Europe’s Most Beautiful Gardens

Courances, France

The UK Telegraph is counting down the 50 Most Beautiful Gardens in the World. Why don’t we take a look at some of the European selections?

Courances, France (image above)
Is this the perfect example of the French formal garden? Created in the mid-17th century – reputedly by Jean, father of the great Andre Le Nôtre – the garden is filled with water in many moods, although it is serenity that sets the tone. In front of the château, to the south, is an elaborate box parterre that prefaces a perfect rectangular still pool, surrounded by lawns and trees. This vista continues along a broad grassy walk to a small circular pool with a statue of Hercules (symbolising strength and virtue) and on to a larger pool and amphitheatre. The woodland on each side of the main vista contains many more delights, with allées cutting through and pools, canals and cascades to discover. The other side of the house is dignified by a pair of long rectangular canals. The singularity of the conception is what appeals so much and lends this place its sublime beauty.

Alhambra, Spain

Alhambra, Spain
The fabled patios of this Moorish fortress-palace in Granada, constructed between the 9th and 14th centuries, still retain an extraordinary sequestered atmosphere, especially if a visitor has the foresight to plan a visit to avoid the crowds. Spaces such as the Court of the Lions (late-14th century) are not gardens in the familiar sense, in that they do not contain plants, but the sight and sounds of water, the play of light and shadow and the decorative effects of the rich yet delicate carving and stucco-work turn these outdoor living rooms into works of art. Above the palace proper and across a gorge lies another palace complex, the Generalife, which contains more greenery and is not as formally organised. Its highlight is the celebrated long, rectangular pool adorned with arching fountains in the Patio de la Acequia.

Isola Bella
Isola Bella, Italy

Isola Bella, Italy
A garden that looks like a ship is worthy of celebration indeed, and this extraordinary place – situated in the middle of Lake Maggiore and accessible only by boat – does not fail to live up to expectations. It was Count Carlo Borromeo’s idiosyncratic vision in the 1630s which saw this villa and garden constructed over a period of 40 years. The island is oddly shaped and rises naturally at one end, which means that there is no apparent rhyme or reason to the “formal” design of terraces and parterres, which seem to multiply as one moves on. It is all dictated by topography. From a distance it is the tobelisks on the highest terraces that help lend such a ship-like air to the place, but when one is on the island the series of six connecting grottoes beneath the palace command the attention first, followed by the monumental stone “theatre” topped by a statue of a unicorn.

Giardino Giustino
Giardino Giusti, Italy

Giardino Giusti, Italy
In On the Making of Gardens (1909) Sir George Sitwell of Renishaw Hall described the “intensely solemn loveliness” of this urban garden in Verona, which takes a hold of most people who visit it (Goethe and John Evelyn included). Tall, elegant cypresses at first seem to define it, but the garden’s several levels are most affecting on the ground, with the flatness of the lowest accentuated by the smoothness of boxwood parterres punctuated by modest fountains and statues. The garden was originally laid out in the 1570s, with fountains, statues, grottoes and a labyrinth, all of which survive. Later additions include a late 18th-century parterre in the French style, a woodland area with grotto and decorative stone masks on the highest ground, together with a belvedere offering views of the city. The subtle organisation of these spaces chimes with a modern sensibility.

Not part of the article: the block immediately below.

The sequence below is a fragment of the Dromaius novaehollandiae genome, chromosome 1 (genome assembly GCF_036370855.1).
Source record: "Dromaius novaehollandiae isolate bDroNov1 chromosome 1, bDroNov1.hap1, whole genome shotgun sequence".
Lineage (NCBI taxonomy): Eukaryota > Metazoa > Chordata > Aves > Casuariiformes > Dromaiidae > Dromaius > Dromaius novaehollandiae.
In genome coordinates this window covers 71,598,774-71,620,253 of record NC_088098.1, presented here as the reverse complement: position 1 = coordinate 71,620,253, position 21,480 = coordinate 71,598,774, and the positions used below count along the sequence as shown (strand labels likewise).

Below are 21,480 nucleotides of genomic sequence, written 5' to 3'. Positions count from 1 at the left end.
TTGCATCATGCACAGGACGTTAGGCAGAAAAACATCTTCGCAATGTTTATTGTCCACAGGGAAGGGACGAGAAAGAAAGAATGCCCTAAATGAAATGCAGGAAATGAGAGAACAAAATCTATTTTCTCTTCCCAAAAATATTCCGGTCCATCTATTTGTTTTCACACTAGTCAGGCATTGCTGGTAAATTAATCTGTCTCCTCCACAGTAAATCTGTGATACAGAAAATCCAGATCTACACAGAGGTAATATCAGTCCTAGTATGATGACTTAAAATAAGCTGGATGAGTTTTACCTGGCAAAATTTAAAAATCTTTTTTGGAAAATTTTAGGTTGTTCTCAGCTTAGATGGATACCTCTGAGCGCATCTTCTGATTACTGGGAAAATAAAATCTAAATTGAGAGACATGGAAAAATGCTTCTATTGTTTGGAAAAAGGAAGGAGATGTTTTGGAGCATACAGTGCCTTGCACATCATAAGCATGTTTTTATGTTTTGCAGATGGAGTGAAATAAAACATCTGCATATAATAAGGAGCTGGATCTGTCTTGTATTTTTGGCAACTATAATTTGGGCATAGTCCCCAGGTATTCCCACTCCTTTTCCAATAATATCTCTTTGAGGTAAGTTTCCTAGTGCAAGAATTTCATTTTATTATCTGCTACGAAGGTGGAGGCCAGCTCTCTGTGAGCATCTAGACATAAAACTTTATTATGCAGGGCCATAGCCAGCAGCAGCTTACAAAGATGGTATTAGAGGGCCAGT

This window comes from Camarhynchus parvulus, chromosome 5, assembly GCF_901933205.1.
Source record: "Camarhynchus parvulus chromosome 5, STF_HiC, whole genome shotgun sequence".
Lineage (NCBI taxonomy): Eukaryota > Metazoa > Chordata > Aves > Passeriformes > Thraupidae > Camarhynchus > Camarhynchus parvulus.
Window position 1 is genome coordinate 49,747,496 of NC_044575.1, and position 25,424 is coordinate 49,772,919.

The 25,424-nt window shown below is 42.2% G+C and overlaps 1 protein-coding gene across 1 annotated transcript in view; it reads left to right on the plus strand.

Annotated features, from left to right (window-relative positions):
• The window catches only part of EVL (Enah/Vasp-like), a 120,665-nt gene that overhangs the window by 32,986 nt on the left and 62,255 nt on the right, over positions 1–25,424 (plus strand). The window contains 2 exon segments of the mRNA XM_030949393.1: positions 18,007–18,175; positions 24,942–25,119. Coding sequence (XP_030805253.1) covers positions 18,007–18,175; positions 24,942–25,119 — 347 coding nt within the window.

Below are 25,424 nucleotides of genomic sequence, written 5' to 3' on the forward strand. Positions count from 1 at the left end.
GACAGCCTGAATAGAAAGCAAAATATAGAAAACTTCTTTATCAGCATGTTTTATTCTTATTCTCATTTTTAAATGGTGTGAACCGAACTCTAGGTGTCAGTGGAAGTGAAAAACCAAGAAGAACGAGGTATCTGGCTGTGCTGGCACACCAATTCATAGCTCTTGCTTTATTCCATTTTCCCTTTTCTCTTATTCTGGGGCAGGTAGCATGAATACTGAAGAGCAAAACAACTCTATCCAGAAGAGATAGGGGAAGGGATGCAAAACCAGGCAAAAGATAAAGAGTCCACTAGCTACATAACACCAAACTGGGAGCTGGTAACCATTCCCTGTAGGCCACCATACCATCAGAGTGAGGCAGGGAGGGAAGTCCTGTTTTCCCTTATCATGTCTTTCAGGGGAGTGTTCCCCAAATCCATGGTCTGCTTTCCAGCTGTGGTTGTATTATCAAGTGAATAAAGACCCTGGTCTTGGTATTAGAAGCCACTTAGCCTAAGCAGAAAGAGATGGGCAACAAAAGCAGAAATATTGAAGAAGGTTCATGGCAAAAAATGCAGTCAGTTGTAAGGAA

Powis Castle
Powis Castle, Wales

Powis Castle, Wales
This is a garden which inspires passionate devotion among a large segment of the garden cognoscenti; it draws people back again and again. Powis is an unusual fusion of a steeply terraced garden in the Italian Renaissance tradition, with 20th-century herbaceous planting of the highest quality. The terraces were created in the mid 17th century at a time when the house, which started life as a 13th-century seat of the Princes of Powis, was also being remodelled. What we see today is a remarkable composition of multiple terraces of lawns, topiary and themed borders, giving onto a massive lawn, then rising again into woodland, with views of the fields beyond that. It is quite a spectacle. Original 18th-century statuary has survived here where it has been lost to so many other gardens. The planting detail is much enjoyed and constantly changing: colour is certainly not eschewed and fuchsias are in abundance, together with pelargoniums, nasturtiums and a many more tender specimens.

Villa Lante
Villa Lante, Italy

Villa Lante, Italy
For the majority of seasoned visitors, this garden just east of Viterbo is simply the most sublime Renaissance garden experience of all – a hillside water garden of the 1560s where the twin pavilions that act as “the house” are absorbed by and remain subordinate to the rhythms of the landscape design. And what rhythms these are – the water first emerges from the gnarly Grotto of the Deluge at the top of the garden, complemented by flanking Palladian loggias that act as small dining pavilions. This tension between smooth rationality and rough nature is continued throughout the design, with rationalism triumphing in the large, ordered fountain parterre at the foot of the garden. Perhaps the most memorable moment is the Fountain of the Table on the third level of four, which consists of a long stone table with a central runnel down its length. Cardinal Gambara, who commissioned the garden, made reference to his family name by using the crayfish motif – “gambara” means crayfish.

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